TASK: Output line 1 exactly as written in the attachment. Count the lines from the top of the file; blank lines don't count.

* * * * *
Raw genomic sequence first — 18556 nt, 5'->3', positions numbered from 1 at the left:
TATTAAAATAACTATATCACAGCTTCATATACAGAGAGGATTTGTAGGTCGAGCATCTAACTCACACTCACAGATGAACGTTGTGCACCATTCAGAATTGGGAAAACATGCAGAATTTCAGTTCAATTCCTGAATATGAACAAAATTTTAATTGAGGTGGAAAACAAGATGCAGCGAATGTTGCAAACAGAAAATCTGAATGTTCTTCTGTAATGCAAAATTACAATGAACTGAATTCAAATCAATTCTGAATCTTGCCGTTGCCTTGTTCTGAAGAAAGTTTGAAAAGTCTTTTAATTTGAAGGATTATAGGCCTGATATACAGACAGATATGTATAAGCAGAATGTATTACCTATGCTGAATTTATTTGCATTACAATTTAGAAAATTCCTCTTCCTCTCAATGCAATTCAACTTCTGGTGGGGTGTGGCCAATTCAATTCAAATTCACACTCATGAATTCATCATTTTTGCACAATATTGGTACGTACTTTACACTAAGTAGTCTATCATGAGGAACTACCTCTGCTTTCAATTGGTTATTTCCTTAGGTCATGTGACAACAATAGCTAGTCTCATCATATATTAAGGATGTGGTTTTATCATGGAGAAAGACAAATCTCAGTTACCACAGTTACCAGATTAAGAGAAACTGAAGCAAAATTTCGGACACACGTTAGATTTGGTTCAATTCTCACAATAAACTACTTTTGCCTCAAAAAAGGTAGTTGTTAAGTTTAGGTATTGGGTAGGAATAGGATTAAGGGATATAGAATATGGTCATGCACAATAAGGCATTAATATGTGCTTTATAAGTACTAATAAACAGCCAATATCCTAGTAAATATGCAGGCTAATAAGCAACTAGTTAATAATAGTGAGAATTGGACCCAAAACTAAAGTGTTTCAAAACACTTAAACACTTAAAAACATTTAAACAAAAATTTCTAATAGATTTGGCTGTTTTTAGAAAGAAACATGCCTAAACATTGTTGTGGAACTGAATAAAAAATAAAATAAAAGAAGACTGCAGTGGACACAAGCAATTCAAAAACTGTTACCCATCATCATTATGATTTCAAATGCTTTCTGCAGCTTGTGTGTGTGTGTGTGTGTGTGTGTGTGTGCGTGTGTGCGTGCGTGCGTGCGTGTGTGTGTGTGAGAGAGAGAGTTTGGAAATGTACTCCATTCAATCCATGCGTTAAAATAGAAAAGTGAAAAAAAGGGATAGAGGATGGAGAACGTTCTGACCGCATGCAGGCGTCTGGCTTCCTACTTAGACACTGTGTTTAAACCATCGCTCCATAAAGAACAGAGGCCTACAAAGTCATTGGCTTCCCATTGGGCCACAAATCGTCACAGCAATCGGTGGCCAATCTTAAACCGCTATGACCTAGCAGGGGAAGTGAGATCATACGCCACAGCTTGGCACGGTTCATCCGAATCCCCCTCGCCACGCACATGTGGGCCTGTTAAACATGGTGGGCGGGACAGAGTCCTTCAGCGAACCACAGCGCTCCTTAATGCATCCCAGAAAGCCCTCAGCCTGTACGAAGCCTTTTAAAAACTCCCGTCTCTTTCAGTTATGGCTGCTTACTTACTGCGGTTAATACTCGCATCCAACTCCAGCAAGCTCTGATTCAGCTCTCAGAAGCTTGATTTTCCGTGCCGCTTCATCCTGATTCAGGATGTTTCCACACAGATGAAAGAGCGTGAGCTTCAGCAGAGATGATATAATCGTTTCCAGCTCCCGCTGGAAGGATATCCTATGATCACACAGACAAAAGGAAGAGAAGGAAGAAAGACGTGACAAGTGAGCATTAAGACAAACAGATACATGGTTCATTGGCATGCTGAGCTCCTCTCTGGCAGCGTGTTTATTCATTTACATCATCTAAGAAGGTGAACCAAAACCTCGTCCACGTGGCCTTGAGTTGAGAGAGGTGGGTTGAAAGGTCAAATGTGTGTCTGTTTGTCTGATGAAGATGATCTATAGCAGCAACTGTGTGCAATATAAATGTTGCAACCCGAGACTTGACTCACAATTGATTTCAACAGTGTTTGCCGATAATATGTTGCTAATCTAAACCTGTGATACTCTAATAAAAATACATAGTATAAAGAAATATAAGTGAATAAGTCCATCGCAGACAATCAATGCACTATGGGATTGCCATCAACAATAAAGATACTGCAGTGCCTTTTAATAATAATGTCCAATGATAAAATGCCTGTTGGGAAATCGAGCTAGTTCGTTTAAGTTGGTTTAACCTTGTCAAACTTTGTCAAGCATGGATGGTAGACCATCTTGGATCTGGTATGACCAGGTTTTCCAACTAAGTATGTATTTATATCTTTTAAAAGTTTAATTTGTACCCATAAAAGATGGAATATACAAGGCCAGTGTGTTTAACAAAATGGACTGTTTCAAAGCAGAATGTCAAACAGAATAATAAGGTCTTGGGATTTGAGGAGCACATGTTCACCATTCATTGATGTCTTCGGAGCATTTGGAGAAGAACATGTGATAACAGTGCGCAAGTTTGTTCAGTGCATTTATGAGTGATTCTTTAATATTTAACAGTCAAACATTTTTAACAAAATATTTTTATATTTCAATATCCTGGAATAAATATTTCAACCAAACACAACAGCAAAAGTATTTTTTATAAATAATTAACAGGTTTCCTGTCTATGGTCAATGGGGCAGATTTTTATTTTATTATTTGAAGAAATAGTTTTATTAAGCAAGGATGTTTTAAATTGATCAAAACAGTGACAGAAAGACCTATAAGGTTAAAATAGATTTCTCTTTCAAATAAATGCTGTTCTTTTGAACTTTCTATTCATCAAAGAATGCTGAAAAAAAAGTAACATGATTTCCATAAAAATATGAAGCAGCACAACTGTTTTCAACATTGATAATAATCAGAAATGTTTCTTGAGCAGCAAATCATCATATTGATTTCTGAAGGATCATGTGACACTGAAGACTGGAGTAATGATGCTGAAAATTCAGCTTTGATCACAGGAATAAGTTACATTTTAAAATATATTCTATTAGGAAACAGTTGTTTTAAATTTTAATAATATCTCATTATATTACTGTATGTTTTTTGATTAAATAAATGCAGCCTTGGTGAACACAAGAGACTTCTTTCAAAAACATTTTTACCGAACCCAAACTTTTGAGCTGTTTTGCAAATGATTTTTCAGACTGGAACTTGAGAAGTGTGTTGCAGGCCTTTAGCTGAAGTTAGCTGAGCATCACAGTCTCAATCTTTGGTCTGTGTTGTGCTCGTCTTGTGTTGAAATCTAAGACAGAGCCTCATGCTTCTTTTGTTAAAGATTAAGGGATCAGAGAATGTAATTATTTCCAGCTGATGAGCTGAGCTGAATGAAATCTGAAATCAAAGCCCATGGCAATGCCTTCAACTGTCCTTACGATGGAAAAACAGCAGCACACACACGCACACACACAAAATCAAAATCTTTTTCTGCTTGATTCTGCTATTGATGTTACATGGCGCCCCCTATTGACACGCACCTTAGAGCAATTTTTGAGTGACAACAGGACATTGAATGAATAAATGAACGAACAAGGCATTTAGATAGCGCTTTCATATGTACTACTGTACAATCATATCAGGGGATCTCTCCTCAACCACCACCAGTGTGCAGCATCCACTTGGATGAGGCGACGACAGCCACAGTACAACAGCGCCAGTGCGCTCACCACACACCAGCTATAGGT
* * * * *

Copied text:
Raw genomic sequence first — 18556 nt, 5'->3', positions numbered from 1 at the left: